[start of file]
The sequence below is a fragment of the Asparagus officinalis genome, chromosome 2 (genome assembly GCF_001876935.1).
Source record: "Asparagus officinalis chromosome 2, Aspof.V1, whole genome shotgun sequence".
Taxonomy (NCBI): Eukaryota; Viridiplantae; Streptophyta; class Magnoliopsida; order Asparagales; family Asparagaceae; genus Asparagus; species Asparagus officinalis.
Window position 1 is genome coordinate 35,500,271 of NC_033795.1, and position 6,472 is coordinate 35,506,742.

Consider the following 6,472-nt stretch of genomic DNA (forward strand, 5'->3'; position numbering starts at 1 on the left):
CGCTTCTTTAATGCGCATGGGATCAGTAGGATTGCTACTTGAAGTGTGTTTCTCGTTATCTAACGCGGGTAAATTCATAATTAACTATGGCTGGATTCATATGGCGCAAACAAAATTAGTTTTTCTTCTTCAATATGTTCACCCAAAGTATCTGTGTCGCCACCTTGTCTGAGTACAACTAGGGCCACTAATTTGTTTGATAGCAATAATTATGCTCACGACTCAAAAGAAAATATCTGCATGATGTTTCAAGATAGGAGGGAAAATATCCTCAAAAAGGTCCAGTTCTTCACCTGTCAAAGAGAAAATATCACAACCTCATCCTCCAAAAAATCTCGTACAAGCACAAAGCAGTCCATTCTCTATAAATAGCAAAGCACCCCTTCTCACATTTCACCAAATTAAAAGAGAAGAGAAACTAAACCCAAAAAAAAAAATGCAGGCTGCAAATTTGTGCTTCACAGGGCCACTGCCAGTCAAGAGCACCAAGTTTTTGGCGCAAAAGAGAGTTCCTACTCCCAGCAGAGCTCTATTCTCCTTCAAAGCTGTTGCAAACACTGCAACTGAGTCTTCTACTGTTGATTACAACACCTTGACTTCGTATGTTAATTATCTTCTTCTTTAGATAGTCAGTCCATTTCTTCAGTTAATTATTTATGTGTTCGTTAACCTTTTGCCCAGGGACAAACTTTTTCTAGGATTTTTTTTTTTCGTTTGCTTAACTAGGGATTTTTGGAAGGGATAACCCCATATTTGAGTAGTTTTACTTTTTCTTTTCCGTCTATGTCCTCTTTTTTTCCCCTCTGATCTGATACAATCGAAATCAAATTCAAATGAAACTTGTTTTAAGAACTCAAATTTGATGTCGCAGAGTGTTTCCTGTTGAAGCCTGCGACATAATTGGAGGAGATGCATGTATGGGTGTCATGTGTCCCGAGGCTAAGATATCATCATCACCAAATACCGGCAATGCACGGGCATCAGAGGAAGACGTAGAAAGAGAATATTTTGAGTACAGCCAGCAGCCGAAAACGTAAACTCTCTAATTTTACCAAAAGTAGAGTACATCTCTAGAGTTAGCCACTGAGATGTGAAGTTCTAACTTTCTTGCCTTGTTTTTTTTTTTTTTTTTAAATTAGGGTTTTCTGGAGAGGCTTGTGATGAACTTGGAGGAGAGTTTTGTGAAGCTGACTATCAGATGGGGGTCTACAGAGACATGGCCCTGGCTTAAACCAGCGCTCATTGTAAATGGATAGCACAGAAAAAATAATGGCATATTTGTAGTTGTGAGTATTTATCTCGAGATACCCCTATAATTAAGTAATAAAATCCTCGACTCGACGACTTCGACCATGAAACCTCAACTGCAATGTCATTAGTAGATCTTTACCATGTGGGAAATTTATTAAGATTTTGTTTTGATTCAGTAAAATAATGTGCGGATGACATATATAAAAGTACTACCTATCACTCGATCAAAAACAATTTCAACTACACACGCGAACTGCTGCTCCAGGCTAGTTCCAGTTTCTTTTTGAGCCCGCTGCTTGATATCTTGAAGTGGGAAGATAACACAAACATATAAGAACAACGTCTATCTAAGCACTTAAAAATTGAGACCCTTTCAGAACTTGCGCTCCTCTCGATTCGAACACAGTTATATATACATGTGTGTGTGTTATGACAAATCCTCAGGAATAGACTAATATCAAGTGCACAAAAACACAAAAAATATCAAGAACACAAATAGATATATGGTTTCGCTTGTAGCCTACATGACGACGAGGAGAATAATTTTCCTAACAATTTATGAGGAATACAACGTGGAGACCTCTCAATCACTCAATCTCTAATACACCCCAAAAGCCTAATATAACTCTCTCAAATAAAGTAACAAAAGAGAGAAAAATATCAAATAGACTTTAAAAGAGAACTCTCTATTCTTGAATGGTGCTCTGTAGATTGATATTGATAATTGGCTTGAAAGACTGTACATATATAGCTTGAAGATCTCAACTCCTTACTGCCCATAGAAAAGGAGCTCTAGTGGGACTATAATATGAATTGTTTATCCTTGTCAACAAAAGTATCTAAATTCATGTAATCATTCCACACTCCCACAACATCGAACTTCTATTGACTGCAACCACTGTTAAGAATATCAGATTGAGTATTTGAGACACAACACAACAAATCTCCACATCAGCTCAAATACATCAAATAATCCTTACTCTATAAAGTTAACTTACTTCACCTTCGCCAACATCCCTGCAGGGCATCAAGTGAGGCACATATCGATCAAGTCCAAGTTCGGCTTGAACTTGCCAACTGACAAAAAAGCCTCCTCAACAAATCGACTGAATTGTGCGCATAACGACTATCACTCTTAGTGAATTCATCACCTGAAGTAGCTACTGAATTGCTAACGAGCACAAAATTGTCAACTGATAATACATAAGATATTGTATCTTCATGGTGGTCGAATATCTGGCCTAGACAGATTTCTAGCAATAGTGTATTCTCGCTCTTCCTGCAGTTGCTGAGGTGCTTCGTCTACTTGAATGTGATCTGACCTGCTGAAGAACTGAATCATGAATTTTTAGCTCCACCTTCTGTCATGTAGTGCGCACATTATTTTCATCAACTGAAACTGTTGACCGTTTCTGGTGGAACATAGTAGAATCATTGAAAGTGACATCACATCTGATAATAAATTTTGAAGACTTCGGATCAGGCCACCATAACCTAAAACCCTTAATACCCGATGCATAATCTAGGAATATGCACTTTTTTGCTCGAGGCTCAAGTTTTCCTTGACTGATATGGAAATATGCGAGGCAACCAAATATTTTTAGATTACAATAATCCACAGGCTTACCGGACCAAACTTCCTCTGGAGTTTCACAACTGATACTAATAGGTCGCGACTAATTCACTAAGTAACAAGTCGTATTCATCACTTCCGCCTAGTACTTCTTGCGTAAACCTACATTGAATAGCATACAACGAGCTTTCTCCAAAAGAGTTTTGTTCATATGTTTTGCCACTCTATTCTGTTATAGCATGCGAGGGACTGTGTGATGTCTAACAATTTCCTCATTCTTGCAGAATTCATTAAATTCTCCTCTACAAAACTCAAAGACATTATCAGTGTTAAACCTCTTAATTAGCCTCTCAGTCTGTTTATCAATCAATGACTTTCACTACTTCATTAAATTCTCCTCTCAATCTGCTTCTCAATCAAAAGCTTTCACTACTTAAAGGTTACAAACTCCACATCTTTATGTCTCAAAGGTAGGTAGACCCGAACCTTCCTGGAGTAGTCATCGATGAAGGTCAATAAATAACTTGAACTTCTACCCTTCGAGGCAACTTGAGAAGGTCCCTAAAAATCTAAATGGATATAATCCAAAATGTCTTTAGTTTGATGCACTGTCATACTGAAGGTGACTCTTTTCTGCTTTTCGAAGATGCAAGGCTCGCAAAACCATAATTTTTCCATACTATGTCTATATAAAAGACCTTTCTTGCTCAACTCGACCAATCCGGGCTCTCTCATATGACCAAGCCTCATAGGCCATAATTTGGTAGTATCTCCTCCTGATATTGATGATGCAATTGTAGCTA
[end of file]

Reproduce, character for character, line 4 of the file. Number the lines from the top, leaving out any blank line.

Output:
Window position 1 is genome coordinate 35,500,271 of NC_033795.1, and position 6,472 is coordinate 35,506,742.